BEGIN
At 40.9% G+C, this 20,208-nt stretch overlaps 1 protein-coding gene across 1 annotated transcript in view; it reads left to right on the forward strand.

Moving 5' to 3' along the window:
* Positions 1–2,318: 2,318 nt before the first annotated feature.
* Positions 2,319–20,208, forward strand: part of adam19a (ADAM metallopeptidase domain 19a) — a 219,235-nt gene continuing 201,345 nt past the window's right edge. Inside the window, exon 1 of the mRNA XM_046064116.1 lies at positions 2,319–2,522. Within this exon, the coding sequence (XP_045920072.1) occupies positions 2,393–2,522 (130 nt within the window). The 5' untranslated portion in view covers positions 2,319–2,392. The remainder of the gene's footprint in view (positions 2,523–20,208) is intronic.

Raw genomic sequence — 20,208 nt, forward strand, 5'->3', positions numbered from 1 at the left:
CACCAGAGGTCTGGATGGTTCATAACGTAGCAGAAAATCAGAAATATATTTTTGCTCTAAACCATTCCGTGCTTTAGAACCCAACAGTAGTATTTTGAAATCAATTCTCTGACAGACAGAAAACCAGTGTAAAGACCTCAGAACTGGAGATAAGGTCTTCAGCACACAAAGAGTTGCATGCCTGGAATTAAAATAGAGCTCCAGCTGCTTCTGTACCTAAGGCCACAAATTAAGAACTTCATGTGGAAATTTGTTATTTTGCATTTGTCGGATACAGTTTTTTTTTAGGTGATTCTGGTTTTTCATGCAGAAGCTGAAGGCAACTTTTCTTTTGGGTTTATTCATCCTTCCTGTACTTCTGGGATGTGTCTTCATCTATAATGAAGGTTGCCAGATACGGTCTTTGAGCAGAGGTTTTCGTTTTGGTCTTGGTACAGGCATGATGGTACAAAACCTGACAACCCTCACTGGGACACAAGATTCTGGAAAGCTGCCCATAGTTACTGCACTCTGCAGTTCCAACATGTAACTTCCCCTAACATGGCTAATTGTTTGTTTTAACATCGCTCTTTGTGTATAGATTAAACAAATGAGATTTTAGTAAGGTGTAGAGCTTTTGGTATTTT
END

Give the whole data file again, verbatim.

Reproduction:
At 40.9% G+C, this 20,208-nt stretch overlaps 1 protein-coding gene across 1 annotated transcript in view; it reads left to right on the forward strand.

Moving 5' to 3' along the window:
* Positions 1–2,318: 2,318 nt before the first annotated feature.
* Positions 2,319–20,208, forward strand: part of adam19a (ADAM metallopeptidase domain 19a) — a 219,235-nt gene continuing 201,345 nt past the window's right edge. Inside the window, exon 1 of the mRNA XM_046064116.1 lies at positions 2,319–2,522. Within this exon, the coding sequence (XP_045920072.1) occupies positions 2,393–2,522 (130 nt within the window). The 5' untranslated portion in view covers positions 2,319–2,392. The remainder of the gene's footprint in view (positions 2,523–20,208) is intronic.

Raw genomic sequence — 20,208 nt, forward strand, 5'->3', positions numbered from 1 at the left:
CACCAGAGGTCTGGATGGTTCATAACGTAGCAGAAAATCAGAAATATATTTTTGCTCTAAACCATTCCGTGCTTTAGAACCCAACAGTAGTATTTTGAAATCAATTCTCTGACAGACAGAAAACCAGTGTAAAGACCTCAGAACTGGAGATAAGGTCTTCAGCACACAAAGAGTTGCATGCCTGGAATTAAAATAGAGCTCCAGCTGCTTCTGTACCTAAGGCCACAAATTAAGAACTTCATGTGGAAATTTGTTATTTTGCATTTGTCGGATACAGTTTTTTTTTAGGTGATTCTGGTTTTTCATGCAGAAGCTGAAGGCAACTTTTCTTTTGGGTTTATTCATCCTTCCTGTACTTCTGGGATGTGTCTTCATCTATAATGAAGGTTGCCAGATACGGTCTTTGAGCAGAGGTTTTCGTTTTGGTCTTGGTACAGGCATGATGGTACAAAACCTGACAACCCTCACTGGGACACAAGATTCTGGAAAGCTGCCCATAGTTACTGCACTCTGCAGTTCCAACATGTAACTTCCCCTAACATGGCTAATTGTTTGTTTTAACATCGCTCTTTGTGTATAGATTAAACAAATGAGATTTTAGTAAGGTGTAGAGCTTTTGGTATTTT